Why another lens ?
Finding an Olympus OM-30 camera on a garage sale a few weeks ago rekindled my interest in film photography.
Now, the Olympus camera only came with the standard 50mm f/1.8 compact lens and I thought it would be fun to see how film works with a 28 or 24mm wide angle without the crop factor that applies to APS-C size digital cameras. The only widely known group of lenses that are interchangeable between different cameras, if provided with the right adapter, is the Tamron’s Adaptall series (see adaptall.com for more information).
From the different Tamrons I had the occasion to use, with one exception, the late plastic version of a 28-70mm f/3.5-4.5 zoom, they were all optically good to excellent. One special mention goes to the famous Tamron 90mm f/2.5 (or f/2.8, there are several models) macro lens. A compact, fast zoom is the 35-80mm f/2.8-3.8 which delivers excellent image quality and is a pleasure to use. Let me show it to you, mounted on a Nikon D40 dSLR:
Tamron 28mm f/2.8, cheap, heavy, good
The lens shown in the following images is not the typical Tamron 28mm f/2.8 only because it is not painted black. I did not like the look of the black ones, that’s why the sample I have is brushed aluminium:
The characteristics of the lens, as borrowed from the Tamron official site (in Japanese, thank you Google Translate) are:
Lens configuration: 7 lenses in 7 groups
Minimum Aperture: 16
Minimum focusing distance: 0.25m
Filter Diameter: 52mm
Maximum Overall Length X Diameter: 65mmx42mm
Produced between 1976 and 1979
Not mentioned – aperture has 5 blades.
The lens was replaced by a more compact version that is also lighter but, alas, takes 49mm filters. On Nikon I’m used with 52mm filter diameters.It’s much easier if all the lenses have interchangeable caps. Mounted on a D40, the lens looks impressive, due in part to the perspective distortion of the Fuji E900 lens when taking the picture:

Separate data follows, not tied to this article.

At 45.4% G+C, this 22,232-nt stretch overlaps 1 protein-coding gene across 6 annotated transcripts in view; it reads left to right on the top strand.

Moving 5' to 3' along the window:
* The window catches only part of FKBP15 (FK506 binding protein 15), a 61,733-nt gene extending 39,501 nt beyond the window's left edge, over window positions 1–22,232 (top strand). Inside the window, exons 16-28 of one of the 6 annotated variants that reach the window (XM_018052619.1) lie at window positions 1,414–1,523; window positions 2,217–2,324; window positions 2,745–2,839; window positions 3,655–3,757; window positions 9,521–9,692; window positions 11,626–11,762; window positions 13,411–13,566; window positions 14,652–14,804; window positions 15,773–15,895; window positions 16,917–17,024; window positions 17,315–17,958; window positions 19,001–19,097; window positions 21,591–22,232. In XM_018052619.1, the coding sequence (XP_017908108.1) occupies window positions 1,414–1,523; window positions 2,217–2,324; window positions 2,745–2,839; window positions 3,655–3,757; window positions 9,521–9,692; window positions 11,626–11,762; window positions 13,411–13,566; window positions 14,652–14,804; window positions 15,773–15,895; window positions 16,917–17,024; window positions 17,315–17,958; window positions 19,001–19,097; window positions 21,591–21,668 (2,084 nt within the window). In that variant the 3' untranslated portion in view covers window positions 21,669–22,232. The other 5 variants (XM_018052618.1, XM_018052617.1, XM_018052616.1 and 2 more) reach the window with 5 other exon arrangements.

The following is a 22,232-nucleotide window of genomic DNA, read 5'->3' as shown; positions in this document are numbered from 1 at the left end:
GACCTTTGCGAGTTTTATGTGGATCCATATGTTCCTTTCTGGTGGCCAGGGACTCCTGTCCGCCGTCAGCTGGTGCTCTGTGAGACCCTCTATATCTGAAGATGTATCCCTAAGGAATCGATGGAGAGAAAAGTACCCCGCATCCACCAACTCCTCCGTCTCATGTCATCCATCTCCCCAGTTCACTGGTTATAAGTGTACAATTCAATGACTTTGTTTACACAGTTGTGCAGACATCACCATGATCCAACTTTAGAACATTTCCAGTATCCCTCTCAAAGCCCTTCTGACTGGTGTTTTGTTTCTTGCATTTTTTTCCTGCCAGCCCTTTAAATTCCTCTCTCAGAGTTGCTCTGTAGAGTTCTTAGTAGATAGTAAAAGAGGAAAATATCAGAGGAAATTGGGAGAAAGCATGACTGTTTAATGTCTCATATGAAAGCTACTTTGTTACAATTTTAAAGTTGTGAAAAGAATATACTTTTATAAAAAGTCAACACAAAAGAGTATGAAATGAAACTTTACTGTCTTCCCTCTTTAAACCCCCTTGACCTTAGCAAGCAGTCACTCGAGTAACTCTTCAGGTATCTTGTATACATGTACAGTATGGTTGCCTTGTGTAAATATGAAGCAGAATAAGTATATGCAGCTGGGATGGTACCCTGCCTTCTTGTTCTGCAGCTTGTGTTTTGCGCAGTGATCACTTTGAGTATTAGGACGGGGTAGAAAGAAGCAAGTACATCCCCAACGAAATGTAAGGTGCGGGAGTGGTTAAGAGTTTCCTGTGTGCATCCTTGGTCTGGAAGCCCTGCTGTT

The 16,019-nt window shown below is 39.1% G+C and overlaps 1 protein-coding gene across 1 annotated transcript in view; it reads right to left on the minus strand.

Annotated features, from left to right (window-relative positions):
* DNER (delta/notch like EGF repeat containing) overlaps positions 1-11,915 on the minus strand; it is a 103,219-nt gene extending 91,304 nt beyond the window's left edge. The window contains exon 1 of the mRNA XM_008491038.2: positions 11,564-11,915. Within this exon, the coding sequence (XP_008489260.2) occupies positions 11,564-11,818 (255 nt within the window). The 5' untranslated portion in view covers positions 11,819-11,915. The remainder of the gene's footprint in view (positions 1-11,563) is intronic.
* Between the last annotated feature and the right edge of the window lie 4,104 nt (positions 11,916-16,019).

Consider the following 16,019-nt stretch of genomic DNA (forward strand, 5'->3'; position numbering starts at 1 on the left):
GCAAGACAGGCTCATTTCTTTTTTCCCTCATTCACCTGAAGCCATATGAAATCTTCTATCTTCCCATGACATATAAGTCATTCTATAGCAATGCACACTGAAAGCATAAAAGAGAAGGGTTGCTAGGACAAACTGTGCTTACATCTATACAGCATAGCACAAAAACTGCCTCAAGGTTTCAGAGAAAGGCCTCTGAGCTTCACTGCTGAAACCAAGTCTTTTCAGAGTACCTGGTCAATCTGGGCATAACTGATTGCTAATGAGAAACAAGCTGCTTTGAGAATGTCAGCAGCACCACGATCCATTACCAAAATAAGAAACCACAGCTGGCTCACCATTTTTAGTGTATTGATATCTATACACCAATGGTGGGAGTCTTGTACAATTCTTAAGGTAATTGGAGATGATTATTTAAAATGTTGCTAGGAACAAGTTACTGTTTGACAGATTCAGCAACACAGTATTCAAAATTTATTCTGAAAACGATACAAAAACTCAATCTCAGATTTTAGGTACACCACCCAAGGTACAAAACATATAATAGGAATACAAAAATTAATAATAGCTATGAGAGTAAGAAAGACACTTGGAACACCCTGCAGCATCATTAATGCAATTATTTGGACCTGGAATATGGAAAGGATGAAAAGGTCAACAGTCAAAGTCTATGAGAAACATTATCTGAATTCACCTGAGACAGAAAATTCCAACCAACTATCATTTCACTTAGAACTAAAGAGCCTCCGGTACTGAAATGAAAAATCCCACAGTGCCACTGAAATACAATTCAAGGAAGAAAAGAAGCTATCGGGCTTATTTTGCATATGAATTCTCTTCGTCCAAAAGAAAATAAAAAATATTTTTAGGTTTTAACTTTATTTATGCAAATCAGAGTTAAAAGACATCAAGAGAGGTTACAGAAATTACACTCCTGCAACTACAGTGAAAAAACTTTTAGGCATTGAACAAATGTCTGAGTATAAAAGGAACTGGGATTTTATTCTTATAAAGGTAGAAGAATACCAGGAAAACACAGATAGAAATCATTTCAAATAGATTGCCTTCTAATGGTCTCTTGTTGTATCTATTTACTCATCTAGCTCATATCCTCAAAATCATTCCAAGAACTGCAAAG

In fact the lens is pretty compact even if it cannot compete with the Nikon series E 28mm, which has a lot more plastic and a simpler optical formula (so there is a difference of 5 cm in the minimal focusing distance – 25 cm for the Tamron and 30 cm for the Nikon):
A few more images of the lens before jumping to conclusions about handling and optical quality:
Handling is excellent, the lens has the right size and bulk (for my hands in any case). Manual focusing is very pleasant though not always easy (an f/2 lens would have been better, but that’s a lot more expensive and does not exist in the Tamron’s adaptall line).
Depth of field preview on a D40 ?
The Tamron was built in the 70s and intended for use on many different cameras. Some of these, I imagine, were not able to allow focusing and metering with the lens wide-open and to stop down “automatically” only at the very moment the picture was taken. For those cameras, the Tamron has a switch on the side (marked A, for Automatic, I imagine). The A gets covered by the switch when moved and the lens aperture closes to the value set on the aperture ring: